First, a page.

C _ i , j = ( 1 - α ) · C _ i - 1 , j + α · C i , j Δ R i = 1 N j = 1 N C i , j - C _ i - 1 , j

In this equation α is the damping factor and may be set to for example 0.2 in which case the estimate for the running mean of a specific column i at row j will be a weighted sum of the estimated running mean for column i−1 at row j and the current pixel value at row j and column i. The estimated difference between values of row j and the values of neighboring rows can now be approximated by taking the difference of each value Ci,j and the running recursive mean of the neighbors above row i ( C i−1,j). Estimating the mean difference this way is not as accurate as taking the true mean difference since only rows above are used but it requires that only one row of running means are stored as compared to several rows of actual pixel values be stored.

In one embodiment, referring to FIG. 2A, the process flow of method 220 may implement a recursive mode of operation, wherein the previous column and row correction terms are applied before calculating row and column noise, which allows for correction of lower spatial frequencies when the image is high pass filtered prior to estimating the noise.

Generally, during processing, a recursive filter re-uses at least a portion of the output data as input data. The feedback input of the recursive filter may be referred to as an infinite impulse response (IIR), which may be characterized, e.g., by exponentially growing output data, exponentially decaying output data, or sinusoidal output data. In some implementations, a recursive filter may not have an infinite impulse response. As such, e.g., some implementations of a moving average filter function as recursive filters but with a finite impulse response (FIR).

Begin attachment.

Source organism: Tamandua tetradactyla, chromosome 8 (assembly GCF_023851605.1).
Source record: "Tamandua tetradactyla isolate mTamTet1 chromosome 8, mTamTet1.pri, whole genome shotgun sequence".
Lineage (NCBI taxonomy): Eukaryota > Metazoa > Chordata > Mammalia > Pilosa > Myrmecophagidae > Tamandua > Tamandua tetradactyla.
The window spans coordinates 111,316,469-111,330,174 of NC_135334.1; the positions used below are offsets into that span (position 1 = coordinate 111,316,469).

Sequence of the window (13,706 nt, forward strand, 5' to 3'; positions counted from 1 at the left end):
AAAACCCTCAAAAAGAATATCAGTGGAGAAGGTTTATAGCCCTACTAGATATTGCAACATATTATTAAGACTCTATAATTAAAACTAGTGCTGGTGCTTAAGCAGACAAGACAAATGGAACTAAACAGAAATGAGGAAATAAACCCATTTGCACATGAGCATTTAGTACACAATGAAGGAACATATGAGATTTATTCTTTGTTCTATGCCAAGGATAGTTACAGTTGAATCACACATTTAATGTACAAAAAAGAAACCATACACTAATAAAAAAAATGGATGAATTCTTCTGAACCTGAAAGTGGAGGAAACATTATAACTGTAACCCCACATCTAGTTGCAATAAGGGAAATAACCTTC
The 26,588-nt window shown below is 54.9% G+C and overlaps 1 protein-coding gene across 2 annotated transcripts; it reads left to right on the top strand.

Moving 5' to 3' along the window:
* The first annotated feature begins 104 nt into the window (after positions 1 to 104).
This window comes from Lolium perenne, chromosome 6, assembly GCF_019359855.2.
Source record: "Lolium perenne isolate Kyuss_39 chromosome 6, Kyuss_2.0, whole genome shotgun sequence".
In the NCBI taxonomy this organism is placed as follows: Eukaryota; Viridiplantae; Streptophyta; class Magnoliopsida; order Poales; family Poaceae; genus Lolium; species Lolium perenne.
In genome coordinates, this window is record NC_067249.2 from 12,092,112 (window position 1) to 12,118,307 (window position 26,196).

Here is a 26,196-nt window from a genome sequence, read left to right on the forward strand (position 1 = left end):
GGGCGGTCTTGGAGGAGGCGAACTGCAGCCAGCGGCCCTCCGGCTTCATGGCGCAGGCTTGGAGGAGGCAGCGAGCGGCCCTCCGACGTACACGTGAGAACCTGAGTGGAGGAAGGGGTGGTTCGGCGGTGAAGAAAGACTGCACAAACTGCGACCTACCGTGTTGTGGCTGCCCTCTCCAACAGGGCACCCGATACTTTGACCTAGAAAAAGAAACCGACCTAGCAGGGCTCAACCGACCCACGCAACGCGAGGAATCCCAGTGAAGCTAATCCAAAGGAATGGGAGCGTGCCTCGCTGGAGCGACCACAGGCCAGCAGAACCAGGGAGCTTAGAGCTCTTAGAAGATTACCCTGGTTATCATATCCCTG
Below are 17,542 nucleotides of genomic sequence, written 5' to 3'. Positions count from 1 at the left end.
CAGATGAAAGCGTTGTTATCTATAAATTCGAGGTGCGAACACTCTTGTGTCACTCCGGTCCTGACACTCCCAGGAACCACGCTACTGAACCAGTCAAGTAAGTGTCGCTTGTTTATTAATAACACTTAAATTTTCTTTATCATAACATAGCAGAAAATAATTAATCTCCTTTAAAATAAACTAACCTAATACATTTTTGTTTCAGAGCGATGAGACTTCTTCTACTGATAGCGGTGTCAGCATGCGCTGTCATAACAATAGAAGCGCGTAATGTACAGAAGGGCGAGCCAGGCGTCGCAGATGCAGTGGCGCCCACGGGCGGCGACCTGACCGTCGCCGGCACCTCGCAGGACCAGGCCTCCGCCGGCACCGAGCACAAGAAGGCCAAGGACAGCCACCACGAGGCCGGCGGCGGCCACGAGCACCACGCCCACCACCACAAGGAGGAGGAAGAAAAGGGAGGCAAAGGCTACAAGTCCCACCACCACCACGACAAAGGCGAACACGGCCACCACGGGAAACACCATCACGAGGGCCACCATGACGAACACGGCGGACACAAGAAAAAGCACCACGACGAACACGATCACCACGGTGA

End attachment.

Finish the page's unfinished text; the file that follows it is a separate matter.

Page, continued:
Where applicable, various embodiments of the invention may be implemented using hardware, software, or various combinations of hardware and software. Where applicable, various hardware components and/or software components set forth herein may be combined into composite components comprising software, hardware, and/or both without departing from the scope and functionality of the present disclosure. Where applicable, various hardware components and/or software components set forth herein may be separated into subcomponents having software, hardware, and/or both without departing from the scope and functionality of the present disclosure. Where applicable, it is contemplated that software components may be implemented as hardware components and vice-versa.

Software, in accordance with the present disclosure, such as program code and/or data, may be stored on one or more computer readable mediums. It is also contemplated that software identified herein may be implemented using one or more general purpose or specific purpose computers and/or computer systems, networked and/or otherwise. Where applicable, ordering of various steps described herein may be changed, combined into composite steps, and/or separated into sub-steps to provide features described herein.

Embodiments described herein illustrate but do not limit the invention. It should also be understood that numerous modifications and variations are possible in accordance with the principles of the invention. Accordingly, the scope of the invention is defined only by the following claims.

Claims (26)

1. A method for processing infrared image data, comprising:
receiving infrared image data from a multi-pixel infrared detector based on a non-uniform scene;
determining column noise offset terms for corresponding columns, wherein the determining comprises:
calculating, for each pixel, a difference between a center pixel and a plurality of neighboring pixels to determine column neighbor differences, and
generating, for each column, a histogram of the column neighbor differences;
applying column noise filter correction to the infrared image data based on the column noise offset terms, wherein the column noise offset term is applied to at least a majority of the infrared image data in each corresponding column;
providing corrected infrared image data based on the column noise filter correction as infrared output image data; and
storing the infrared output image data.
2. The method of claim 1, further comprising:
determining row noise offset terms for corresponding rows; and